12 When Athaliah heard the noise made by the people running and cheering the king, she went to the people at the Lord’s temple 13 and saw the king standing by the royal pillar at the entrance, with the commanders and trumpeters beside the king. All the people of the land were rejoicing and blowing trumpets, and singers accompanied by musical instruments were leading the praise. Athaliah ripped her clothes and screamed, “Treason! Treason!”

14 Then the priest Jehoiada brought out the unit commanders who were in charge of the army. “Take her out under guard,”[h] he told them, “and kill anyone who follows her.” This was because the priest had said, “She must not be executed in the Lord’s temple.” 15 They arrested her when she reached the entrance of the Horse Gate at the royal palace. She was executed there.

16 Jehoiada then made a covenant between himself, all the people, and the king, that they would be the Lord’s people. 17 Then all the people went to Baal’s temple and tore it down, smashing its altars and images into pieces. They executed Baal’s priest Mattan in front of the altars. 18 Jehoiada appointed the priests and[i] Levites in charge of the Lord’s temple, and then appointed the divisions of the priests and Levites[j] that David had assigned to the Lord’s temple to offer entirely burned sacrifices to the Lord, as written in the Instruction from Moses, with rejoicing and singing, just as David had ordered. 19 He posted guards at the gates of the Lord’s temple so that no one who was unclean in any way could enter. 20 Then he took the unit commanders, the officials, the rulers of the people, and all the people of the land, and they led the king down from the Lord’s temple, processing through the Upper Gate to the palace, where the king sat upon the royal throne. 21 All the people of the land rejoiced, and the city was at peace now that Athaliah had been executed at the palace.

Jehoash rules

24 Jehoash[k] was 7 years old when he became king, and he ruled for forty years in Jerusalem. His mother’s name was Zibiah; she was from Beer-sheba. Jehoash did what was right in the Lord’s eyes as long as Jehoiada the priest was alive. Jehoiada had him marry two wives, and Jehoash fathered sons and daughters.

Sometime later, Jehoash wanted to renovate the Lord’s temple. He gathered the priests and the Levites and said, “Go to the cities of Judah and collect the annual tax of silver due from all Israel for the upkeep of God’s temple. Do it right away.”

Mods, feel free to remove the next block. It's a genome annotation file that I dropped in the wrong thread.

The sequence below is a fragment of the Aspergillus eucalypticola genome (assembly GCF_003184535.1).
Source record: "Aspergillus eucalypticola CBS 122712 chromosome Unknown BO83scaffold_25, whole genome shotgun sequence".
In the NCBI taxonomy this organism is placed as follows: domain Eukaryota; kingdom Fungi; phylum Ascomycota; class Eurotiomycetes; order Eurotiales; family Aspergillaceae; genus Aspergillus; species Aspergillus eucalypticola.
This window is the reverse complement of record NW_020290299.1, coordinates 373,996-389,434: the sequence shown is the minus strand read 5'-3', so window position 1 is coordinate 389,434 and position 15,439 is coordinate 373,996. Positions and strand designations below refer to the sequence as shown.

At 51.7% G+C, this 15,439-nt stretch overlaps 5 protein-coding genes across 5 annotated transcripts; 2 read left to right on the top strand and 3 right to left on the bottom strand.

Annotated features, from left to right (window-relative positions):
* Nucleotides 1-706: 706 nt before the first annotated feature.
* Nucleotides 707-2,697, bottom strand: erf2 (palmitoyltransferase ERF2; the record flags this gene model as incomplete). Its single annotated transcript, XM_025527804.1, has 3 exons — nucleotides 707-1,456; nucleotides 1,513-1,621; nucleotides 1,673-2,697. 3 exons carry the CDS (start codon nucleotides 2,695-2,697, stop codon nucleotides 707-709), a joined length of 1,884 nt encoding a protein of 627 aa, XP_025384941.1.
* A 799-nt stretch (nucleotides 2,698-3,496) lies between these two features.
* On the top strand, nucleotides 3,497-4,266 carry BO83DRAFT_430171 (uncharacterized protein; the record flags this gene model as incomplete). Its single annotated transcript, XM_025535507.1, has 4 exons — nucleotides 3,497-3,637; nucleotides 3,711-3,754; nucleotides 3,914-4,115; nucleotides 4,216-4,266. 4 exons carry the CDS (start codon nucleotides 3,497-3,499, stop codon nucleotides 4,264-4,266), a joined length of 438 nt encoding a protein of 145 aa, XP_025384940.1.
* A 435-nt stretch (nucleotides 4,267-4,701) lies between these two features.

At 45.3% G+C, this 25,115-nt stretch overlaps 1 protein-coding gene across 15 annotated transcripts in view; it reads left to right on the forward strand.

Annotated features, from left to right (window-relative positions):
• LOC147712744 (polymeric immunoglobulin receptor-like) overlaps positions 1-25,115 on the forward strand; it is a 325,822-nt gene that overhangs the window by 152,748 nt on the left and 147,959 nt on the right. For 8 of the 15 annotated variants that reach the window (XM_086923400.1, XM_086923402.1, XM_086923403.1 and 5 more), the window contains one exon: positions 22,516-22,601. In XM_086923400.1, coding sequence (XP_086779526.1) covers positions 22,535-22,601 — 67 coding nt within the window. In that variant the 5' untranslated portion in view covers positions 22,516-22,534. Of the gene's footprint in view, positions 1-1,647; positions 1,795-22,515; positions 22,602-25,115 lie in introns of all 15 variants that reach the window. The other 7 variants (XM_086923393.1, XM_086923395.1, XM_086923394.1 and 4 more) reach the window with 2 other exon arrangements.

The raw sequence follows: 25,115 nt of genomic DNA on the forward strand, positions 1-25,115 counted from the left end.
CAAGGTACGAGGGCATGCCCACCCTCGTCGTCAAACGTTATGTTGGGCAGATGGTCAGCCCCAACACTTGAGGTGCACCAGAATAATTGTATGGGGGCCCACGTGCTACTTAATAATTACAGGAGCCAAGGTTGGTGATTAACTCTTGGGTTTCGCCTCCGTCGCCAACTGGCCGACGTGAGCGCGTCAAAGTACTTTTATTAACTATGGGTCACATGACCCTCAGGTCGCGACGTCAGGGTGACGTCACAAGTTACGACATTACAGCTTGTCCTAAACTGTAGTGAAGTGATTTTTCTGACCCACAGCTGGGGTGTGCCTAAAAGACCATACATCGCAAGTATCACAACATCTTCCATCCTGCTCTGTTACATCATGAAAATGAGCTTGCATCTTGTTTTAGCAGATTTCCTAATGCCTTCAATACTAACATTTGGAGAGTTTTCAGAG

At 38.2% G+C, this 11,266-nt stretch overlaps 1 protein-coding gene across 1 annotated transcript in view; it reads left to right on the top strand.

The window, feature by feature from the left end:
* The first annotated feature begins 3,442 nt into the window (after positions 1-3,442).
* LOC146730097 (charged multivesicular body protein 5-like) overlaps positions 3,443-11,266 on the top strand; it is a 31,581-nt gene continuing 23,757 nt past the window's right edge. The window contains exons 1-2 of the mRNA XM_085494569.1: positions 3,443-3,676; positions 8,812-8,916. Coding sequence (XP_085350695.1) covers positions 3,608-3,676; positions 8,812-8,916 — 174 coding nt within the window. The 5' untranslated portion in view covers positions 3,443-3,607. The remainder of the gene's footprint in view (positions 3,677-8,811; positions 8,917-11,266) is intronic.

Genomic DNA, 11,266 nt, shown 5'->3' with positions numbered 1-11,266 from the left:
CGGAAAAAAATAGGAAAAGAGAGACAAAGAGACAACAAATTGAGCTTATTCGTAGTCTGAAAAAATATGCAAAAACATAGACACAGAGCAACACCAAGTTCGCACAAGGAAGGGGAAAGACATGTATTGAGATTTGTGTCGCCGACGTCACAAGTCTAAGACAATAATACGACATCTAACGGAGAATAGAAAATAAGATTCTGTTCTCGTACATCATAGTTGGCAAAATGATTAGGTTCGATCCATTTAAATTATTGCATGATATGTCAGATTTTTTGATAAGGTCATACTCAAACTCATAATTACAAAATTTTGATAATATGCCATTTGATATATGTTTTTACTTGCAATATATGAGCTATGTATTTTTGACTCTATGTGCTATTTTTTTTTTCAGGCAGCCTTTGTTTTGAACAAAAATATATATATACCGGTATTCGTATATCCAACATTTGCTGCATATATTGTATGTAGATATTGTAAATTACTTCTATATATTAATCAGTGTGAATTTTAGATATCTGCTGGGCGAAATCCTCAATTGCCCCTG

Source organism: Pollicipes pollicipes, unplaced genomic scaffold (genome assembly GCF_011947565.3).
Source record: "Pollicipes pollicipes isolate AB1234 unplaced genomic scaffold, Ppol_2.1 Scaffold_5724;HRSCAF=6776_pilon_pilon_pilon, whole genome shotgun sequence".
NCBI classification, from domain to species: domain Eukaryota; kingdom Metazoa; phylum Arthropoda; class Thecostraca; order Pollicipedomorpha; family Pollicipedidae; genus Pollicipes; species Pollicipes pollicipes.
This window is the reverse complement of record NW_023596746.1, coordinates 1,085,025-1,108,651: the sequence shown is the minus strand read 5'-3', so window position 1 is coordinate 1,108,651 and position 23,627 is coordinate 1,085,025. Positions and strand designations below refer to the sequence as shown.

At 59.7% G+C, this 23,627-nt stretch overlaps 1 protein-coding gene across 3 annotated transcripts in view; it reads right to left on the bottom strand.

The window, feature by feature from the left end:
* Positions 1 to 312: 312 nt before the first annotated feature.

But the Levites procrastinated. So the king summoned the chief priest Jehoiada and asked him, “Why haven’t you required the Levites to bring in from Judah and Jerusalem the tax imposed by the Lord’s servant Moses and the Israelite assembly for the covenant tent?” (Now wicked Athaliah and her followers had broken into God’s temple and used all the holy objects of the Lord’s temple in their worship of the Baals.) So at the king’s command a box was made and placed outside the gate of the Lord’s temple. Then a proclamation was issued throughout Judah and Jerusalem requiring the people to bring to the Lord the tax that God’s servant Moses had imposed on Israel in the wilderness. 10 This so pleased all the leaders and all the people that they gladly dropped their money in the box until it was full. 11 Whenever the box was brought by the Levites to the royal accountants, as soon as they saw that a large amount of money was in the box, the royal scribe and the representative of the high priest would come, empty the box, and return it to its place. This took place day after day, and a large amount of money was collected. 12 The king and Jehoiada would give it to those in charge of the work on the Lord’s temple who in turn hired masons and carpenters to renovate the Lord’s temple, as well as metalworkers for the iron and bronze to repair the Lord’s temple. 13 The workers labored hard, and the restoration progressed smoothly under their control until they had brought God’s temple back to its original state and reinforced it. 14 As soon as they finished, they brought the remaining money to the king and Jehoiada. They used it to make equipment for the Lord’s temple, including what was used for the service and the entirely burned offerings, pans, and other objects made of gold and silver. As long as Jehoiada lived, the entirely burned offerings were regularly offered in the Lord’s temple.